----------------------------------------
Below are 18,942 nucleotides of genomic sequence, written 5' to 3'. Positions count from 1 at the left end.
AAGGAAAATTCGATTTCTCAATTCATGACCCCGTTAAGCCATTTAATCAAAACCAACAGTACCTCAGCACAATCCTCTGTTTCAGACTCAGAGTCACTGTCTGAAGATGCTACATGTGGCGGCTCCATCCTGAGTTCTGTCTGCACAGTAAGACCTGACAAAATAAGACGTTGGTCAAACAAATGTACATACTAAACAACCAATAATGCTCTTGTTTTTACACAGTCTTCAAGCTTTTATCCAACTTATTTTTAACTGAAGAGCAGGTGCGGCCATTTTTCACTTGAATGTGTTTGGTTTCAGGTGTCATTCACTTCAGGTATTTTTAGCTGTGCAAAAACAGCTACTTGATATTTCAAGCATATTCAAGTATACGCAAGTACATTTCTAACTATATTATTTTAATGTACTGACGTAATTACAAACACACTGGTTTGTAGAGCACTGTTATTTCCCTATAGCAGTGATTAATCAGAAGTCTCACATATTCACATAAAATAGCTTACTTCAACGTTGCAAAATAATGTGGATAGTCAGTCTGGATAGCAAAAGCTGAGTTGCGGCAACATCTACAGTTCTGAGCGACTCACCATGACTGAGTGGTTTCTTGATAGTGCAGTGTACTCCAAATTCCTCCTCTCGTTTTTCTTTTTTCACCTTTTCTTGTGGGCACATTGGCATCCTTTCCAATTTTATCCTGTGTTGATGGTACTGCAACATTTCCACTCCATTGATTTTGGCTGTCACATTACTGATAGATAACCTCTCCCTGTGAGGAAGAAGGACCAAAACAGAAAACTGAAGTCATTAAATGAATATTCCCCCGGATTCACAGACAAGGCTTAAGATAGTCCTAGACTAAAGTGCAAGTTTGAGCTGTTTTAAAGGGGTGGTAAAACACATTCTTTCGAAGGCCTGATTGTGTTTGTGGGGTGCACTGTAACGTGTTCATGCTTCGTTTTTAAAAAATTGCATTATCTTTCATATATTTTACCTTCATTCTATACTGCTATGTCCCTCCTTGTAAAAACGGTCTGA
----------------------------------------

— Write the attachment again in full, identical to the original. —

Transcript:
Below are 18,942 nucleotides of genomic sequence, written 5' to 3'. Positions count from 1 at the left end.
AAGGAAAATTCGATTTCTCAATTCATGACCCCGTTAAGCCATTTAATCAAAACCAACAGTACCTCAGCACAATCCTCTGTTTCAGACTCAGAGTCACTGTCTGAAGATGCTACATGTGGCGGCTCCATCCTGAGTTCTGTCTGCACAGTAAGACCTGACAAAATAAGACGTTGGTCAAACAAATGTACATACTAAACAACCAATAATGCTCTTGTTTTTACACAGTCTTCAAGCTTTTATCCAACTTATTTTTAACTGAAGAGCAGGTGCGGCCATTTTTCACTTGAATGTGTTTGGTTTCAGGTGTCATTCACTTCAGGTATTTTTAGCTGTGCAAAAACAGCTACTTGATATTTCAAGCATATTCAAGTATACGCAAGTACATTTCTAACTATATTATTTTAATGTACTGACGTAATTACAAACACACTGGTTTGTAGAGCACTGTTATTTCCCTATAGCAGTGATTAATCAGAAGTCTCACATATTCACATAAAATAGCTTACTTCAACGTTGCAAAATAATGTGGATAGTCAGTCTGGATAGCAAAAGCTGAGTTGCGGCAACATCTACAGTTCTGAGCGACTCACCATGACTGAGTGGTTTCTTGATAGTGCAGTGTACTCCAAATTCCTCCTCTCGTTTTTCTTTTTTCACCTTTTCTTGTGGGCACATTGGCATCCTTTCCAATTTTATCCTGTGTTGATGGTACTGCAACATTTCCACTCCATTGATTTTGGCTGTCACATTACTGATAGATAACCTCTCCCTGTGAGGAAGAAGGACCAAAACAGAAAACTGAAGTCATTAAATGAATATTCCCCCGGATTCACAGACAAGGCTTAAGATAGTCCTAGACTAAAGTGCAAGTTTGAGCTGTTTTAAAGGGGTGGTAAAACACATTCTTTCGAAGGCCTGATTGTGTTTGTGGGGTGCACTGTAACGTGTTCATGCTTCGTTTTTAAAAAATTGCATTATCTTTCATATATTTTACCTTCATTCTATACTGCTATGTCCCTCCTTGTAAAAACGGTCTGA